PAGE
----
It’s fun sometimes to imagine how we would have acted if we had lived in another time and place. Had we grown up with different influences we might have turned out as different people. But there are real commonalities between each of us and those before us. We share the same human nature, which is fixed, and sullenly, stubbornly fallen. We face the same economy of salvation as every person since Christ’s resurrection. So with Christian history at least, we can look at past actors and muster genuine empathy.
What’s more, we need to do that to understand our present. To choose our future. So let me urge you to ask yourself these questions. Then I’ll offer some hints that will help you find the answer.
You’re an adult Christian in the age of Diocletian. You’ve just learned that the government has ordered you to burn a pinch of incense before an idol of the emperor. Do you:
- Boldly step forth and announce in public that you will do no such thing — no matter the consequences.
- Quietly decide to try to evade the law, but resolve that if it comes to it, you will suffer and die rather than do this.
- Quietly decide that if you can’t escape this choice via bribery or deception, you will burn the pinch of incense to save your skin and your children’s.
- Boldly step forth and denounce the Christian extremists who are throwing away their lives for a silly point of principle. God gave you life. He didn’t ask you to throw it away on a technicality. Doing that would just feed your pride, and stoke division in society.
The culture has suddenly decided that the church’s universal teaching on sexual morality, which goes back in its essentials to the Old Testament, is wrong. In fact, if you affirm it, you are a hatemonger. You are just as bad as the 1950s segregationists.
You’re a Christian in Egypt right after the Muslim conquest. The Arab invaders have announced that every non-Muslim must pay a heavy, crippling tax. That you’ll live in a kind of Jim Crow segregation, as your churches slowly crumble since you’re forbidden to repair them. That you may not preach the Gospel, ring bells, or do anything else that might attract attention. Do you:
- Stand firm in the face of this conquest, and go right on acting as you did before. You hand out Christian tracts to Muslims, ring your church’s bells, and scoff at the consequences.
- Obey the letter of this new and evil law, resolving to spread the Gospel by example if by nothing else. You quietly help out families that face ruin thanks to the taxes.
- Go through the motions of converting to Islam. That will save your family from financial devastation. But you promise yourself that you’ll whisper the Gospel quietly to your children in the secrecy of your home.
- Loudly convert to Islam, pointing to the many common values it shares with Christianity. In fact, you affirm, at the deepest levels these faiths are really the same.
Join the Revolution
You’re a Catholic pastor in Poland in 1945. The Soviets have just “liberated” your country from the Nazis. And now they’re imposing their own totalitarian regime. They’re repressing the churches openly, but offering exemptions to “peace priests” willing to work with the government. Those priests get to keep their parishes, and even get money to use for poverty projects. Do you:
- Denounce the Communists from the pulpit, and accept the consequences, which might include prison or murder.
- Keep your head down, but refuse to cooperate with the government. You quietly offer refuge to believers hunted by the government.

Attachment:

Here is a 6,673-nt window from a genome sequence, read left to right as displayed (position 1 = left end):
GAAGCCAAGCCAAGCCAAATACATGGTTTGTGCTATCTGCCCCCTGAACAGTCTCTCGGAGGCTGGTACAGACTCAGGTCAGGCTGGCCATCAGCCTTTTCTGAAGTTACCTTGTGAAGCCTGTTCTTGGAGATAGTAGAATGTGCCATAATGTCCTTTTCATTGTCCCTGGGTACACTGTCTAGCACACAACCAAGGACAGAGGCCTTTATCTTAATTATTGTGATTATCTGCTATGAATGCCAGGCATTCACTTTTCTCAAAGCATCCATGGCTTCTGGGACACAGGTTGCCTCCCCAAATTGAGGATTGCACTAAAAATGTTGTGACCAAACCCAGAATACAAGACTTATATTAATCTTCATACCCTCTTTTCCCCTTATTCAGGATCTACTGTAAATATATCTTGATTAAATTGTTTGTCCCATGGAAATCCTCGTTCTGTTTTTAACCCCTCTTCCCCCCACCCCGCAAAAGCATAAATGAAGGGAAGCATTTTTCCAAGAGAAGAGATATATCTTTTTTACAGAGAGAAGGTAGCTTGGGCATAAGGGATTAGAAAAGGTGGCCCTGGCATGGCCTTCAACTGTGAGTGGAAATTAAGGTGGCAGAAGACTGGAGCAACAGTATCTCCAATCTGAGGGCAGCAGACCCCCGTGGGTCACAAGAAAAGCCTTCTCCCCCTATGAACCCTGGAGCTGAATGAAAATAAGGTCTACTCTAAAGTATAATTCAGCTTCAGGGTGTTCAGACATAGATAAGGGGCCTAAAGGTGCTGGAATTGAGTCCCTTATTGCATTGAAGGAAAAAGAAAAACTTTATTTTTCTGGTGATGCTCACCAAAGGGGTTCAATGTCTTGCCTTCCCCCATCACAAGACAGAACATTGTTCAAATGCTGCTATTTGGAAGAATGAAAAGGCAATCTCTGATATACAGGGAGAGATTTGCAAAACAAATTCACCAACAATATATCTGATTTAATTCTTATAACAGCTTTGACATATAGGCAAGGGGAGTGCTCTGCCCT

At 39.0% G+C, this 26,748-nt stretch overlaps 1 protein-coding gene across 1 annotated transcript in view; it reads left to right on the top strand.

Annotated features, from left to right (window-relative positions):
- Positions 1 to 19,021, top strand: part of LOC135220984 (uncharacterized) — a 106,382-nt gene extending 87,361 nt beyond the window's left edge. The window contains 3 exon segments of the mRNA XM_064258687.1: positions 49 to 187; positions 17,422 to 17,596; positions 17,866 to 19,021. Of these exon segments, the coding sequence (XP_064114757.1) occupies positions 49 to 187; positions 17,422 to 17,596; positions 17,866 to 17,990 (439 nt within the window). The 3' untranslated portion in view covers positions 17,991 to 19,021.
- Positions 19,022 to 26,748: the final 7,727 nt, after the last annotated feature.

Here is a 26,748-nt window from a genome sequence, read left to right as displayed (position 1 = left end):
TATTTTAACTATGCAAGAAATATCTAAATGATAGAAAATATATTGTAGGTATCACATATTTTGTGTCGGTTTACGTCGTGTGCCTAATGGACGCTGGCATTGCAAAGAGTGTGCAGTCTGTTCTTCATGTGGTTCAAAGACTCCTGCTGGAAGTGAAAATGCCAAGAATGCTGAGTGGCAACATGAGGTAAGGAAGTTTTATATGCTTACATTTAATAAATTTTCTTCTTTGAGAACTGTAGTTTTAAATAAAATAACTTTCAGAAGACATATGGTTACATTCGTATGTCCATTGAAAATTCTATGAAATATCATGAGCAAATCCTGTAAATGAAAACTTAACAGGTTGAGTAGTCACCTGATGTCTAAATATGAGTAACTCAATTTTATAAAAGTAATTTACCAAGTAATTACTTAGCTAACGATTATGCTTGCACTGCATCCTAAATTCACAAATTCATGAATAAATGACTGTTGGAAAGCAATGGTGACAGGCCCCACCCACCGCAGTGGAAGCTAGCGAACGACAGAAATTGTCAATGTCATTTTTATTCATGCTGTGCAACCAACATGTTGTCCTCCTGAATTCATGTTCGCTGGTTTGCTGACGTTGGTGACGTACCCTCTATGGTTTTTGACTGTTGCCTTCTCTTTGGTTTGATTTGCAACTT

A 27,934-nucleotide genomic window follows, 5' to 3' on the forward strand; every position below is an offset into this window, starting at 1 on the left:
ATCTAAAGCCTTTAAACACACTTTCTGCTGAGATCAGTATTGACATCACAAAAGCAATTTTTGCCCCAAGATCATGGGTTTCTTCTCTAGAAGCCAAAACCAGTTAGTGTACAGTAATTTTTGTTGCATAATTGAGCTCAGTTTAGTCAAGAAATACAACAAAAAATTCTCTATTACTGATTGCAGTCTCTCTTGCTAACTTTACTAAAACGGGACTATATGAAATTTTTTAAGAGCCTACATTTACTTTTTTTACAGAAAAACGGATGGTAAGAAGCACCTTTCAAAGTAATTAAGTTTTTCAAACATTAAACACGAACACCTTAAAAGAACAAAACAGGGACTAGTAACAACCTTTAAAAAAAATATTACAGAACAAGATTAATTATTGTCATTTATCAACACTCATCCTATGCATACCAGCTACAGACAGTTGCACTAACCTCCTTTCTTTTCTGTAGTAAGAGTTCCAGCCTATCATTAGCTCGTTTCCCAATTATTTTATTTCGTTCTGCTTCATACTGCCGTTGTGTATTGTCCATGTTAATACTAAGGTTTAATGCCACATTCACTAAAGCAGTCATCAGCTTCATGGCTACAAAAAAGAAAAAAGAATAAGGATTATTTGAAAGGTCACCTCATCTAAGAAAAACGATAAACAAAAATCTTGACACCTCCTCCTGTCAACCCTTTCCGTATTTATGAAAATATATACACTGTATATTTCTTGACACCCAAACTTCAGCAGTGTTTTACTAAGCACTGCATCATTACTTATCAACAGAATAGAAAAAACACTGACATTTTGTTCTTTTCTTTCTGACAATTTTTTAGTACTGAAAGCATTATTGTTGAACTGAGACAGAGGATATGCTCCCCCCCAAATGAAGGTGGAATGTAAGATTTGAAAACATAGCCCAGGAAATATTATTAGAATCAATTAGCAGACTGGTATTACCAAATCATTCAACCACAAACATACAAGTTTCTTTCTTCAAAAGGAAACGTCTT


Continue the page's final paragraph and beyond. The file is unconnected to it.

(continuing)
- You pledge your allegiance to the regime to save your neck. Then you hunker down and hope for the best.
- You take a stance of principle on behalf of the Revolution. You ransack the gospels for high-minded justifications — and when you can, you turn in those pastors who have made other choices. You’re confident that by attaining a position of influence in the country you can make a positive difference.
Now we’re ready for the last question. Your answer to this one will tell you what you really would have done in situations one through three.
Build a Bridge to the LGBT Community
You’re a Christian in America in 2017. The culture has now decided that the Church’s universal teaching on sexual morality, which goes back in its essentials to the Old Testament, is wrong. In fact, if you affirm it, you’re deemed a hatemonger. You are just as bad as the 1950s segregationists, who were just as bad as the Confederates. And they were just as bad as the Nazis. Billion-dollar companies are declaring organizations “hate groups” just for affirming what every Christian did as late as 1960. Do you:
- Announce publicly that this new sexual heresy is just as wicked and destructive as previous ones. Commit yourself to fighting against its public acceptance, whatever the cost to the rest of your witness on other issues that you care about. Even if it means you will lose donations, employment options, or friends.
- Quietly refuse to accede to these new views. Join efforts to prevent them from being enforced by the government. Offer discreet assistance and private support to those who chose option 1.
- Silently dissent from these new ideas, but keep it secret. To make up for your prudent choice not to rock the boat on all these issues, you promise to work extra hard to feed the poor or something.
- Become a public spokesman on the Church’s need to change its blinkered views on sexual identity. Read the Bible selectively, with emphasis on the passages about “acceptance” and “forgiveness.” Accuse groups 1, 2, and 3 of being Pharisees. Don’t think too hard about the fact that now you’re in fact a Sadducee. You know, that group of Jews in Jesus’ time who picked and chose which parts of the Bible they believed in, and worked hand in glove with the pagan Roman occupiers.
Try to answer honestly, in a number 2 pencil, coloring only inside the circles.